Norwegian Wood by Haruki Murakami
Murakami writes with such poetry and enticing perversity in this tonally sombre book, published in 1987. Toru Watanabe, the protagonist, hears the song Norwegian Wood by the Beatles aboard a flight and is instantly transported back to his disillusioned youth after his best friend, Kizuki committed suicide leaving Toru and Kizuki’s girlfriend, Naoko mutually bereaved, the grief of which somehow sexually gravitates them to one another.
Norwegian Wood is contextually aware in its allusion to suicide. The pressure to be an exceptional student, attend a prestigious university and follow the linear path of social acceptableness is such that many people in Japan feel driven to such a tragic end. Toru stands out in this respect. He goes to university but doesn’t care much for his studies and casually sleeps with girls alongside his egotistical friend. This redeems his otherwise bland personage for me, by giving his character a sense of novelty.
The narrative is written retrospectively and employs the use of motifs to signify a sense of loss and foreboding amongst many of the characters, the most marked example of this being the song Norwegian Wood, it’s rustic strum synonymous of a loss of innocence.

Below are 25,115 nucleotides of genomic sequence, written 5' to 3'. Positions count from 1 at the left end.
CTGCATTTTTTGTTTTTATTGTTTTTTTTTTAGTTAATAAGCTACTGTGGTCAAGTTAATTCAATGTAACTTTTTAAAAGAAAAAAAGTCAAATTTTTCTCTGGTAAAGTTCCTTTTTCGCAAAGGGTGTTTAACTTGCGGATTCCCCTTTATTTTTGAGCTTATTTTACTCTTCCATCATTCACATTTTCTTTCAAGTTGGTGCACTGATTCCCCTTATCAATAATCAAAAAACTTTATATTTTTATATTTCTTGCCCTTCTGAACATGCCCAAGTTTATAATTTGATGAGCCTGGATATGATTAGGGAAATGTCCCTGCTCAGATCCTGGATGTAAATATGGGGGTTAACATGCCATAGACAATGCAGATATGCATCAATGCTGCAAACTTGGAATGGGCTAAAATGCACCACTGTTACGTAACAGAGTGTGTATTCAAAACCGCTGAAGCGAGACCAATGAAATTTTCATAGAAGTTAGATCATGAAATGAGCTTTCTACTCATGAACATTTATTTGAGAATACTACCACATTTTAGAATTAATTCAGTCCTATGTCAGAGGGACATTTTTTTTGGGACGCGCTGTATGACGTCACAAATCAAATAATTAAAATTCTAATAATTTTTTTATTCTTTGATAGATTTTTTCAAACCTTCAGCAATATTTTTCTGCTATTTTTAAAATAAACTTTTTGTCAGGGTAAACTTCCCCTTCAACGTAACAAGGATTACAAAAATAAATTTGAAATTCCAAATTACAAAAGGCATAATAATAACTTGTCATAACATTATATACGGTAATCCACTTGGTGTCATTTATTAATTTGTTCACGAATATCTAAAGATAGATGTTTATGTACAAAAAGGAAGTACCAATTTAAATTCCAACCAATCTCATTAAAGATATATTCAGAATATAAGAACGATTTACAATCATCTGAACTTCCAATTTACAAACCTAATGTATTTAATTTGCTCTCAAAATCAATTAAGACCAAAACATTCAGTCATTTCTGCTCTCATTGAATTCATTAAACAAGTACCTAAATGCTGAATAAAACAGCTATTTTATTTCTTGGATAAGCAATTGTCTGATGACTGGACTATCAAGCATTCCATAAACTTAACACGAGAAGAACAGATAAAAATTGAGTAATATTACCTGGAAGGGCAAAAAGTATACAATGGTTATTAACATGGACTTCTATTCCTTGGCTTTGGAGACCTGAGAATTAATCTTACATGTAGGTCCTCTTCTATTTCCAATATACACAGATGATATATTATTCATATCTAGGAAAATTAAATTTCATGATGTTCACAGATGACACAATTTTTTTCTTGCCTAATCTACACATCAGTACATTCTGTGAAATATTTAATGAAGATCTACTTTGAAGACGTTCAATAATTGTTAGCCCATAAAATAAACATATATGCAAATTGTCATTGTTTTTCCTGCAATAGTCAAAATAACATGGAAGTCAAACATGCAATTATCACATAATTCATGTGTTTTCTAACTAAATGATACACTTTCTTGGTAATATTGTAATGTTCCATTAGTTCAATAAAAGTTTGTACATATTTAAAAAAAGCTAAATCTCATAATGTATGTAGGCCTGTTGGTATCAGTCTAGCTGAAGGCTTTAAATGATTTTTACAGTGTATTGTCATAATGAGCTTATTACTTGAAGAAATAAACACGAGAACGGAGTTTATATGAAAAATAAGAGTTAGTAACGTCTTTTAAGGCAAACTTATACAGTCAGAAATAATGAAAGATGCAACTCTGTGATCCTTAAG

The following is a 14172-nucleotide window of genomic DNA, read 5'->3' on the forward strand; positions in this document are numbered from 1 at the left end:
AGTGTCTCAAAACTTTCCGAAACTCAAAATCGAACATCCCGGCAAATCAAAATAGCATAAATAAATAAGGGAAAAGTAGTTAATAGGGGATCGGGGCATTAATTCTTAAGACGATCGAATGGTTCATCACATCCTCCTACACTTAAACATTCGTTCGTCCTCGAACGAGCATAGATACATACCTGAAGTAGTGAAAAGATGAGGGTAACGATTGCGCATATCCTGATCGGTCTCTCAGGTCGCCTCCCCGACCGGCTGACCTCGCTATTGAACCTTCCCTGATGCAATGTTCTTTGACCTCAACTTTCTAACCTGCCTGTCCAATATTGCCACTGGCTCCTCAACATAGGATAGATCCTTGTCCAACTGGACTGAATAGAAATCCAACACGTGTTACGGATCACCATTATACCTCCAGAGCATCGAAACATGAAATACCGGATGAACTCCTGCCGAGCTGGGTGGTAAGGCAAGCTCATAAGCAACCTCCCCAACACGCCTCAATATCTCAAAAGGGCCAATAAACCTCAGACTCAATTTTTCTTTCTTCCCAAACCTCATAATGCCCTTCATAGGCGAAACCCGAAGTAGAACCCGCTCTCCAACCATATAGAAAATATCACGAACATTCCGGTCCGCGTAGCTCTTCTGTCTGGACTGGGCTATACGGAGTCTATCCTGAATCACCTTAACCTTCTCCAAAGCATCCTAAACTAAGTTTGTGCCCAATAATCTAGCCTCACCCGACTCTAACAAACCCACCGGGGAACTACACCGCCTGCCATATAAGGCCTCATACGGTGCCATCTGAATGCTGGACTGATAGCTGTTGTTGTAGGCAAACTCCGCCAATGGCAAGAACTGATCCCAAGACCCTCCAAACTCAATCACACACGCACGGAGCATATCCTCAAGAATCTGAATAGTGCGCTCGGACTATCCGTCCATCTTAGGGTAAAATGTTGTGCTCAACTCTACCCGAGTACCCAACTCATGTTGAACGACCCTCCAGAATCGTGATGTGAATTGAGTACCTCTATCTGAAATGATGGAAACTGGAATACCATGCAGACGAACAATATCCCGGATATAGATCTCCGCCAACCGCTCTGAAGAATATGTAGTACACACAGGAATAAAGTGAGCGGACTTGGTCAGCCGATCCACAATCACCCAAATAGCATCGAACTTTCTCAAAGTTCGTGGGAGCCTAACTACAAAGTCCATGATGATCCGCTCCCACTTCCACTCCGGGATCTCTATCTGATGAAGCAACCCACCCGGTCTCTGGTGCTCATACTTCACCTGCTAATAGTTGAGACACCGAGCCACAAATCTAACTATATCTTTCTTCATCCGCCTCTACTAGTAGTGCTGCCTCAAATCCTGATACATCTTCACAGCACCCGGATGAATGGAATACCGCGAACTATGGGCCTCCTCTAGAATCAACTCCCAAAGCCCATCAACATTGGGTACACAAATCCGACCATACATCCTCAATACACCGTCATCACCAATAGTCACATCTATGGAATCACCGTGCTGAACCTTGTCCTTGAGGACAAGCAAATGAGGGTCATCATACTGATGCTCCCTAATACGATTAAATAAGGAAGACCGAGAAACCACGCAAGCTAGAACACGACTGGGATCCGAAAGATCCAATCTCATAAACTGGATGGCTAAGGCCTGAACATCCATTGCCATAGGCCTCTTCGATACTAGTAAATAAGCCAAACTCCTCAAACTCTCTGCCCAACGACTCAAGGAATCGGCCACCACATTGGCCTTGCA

The pacing of the plot is slow as it primarily relies on its interesting characters and their shared disillusionment to drive the story. The writing can be graphic at times, especially in the permissive way is talks about sex. I enjoyed this seasoned use of eroticism, it was as strangely alluring as it was perverse and added weight to the story’s darker themes.
The story was ruined a bit for me by Midori, whose enigmatic character was a bit annoying and irrational at times. But despite her unlikable character, I could still appreciate her affinity towards Toru because of the sense of loss they both share and the way they offset this pain through sexual wantonness. However, she contributes little to the story. If her character had less eccentricity and there was more of a romantic attraction between her and Toru, it would’ve given her character a greater sense of purpose.
Overall Norwegian Wood was a very interesting read but it wasn’t outstanding. I deem it to be the perfect bathtub read for all you bathtub readers out there and so I rate Norwegian Wood..
Who else loves a bath time read with a glass of red and scented candles? Let’s share recommendations in the comments!
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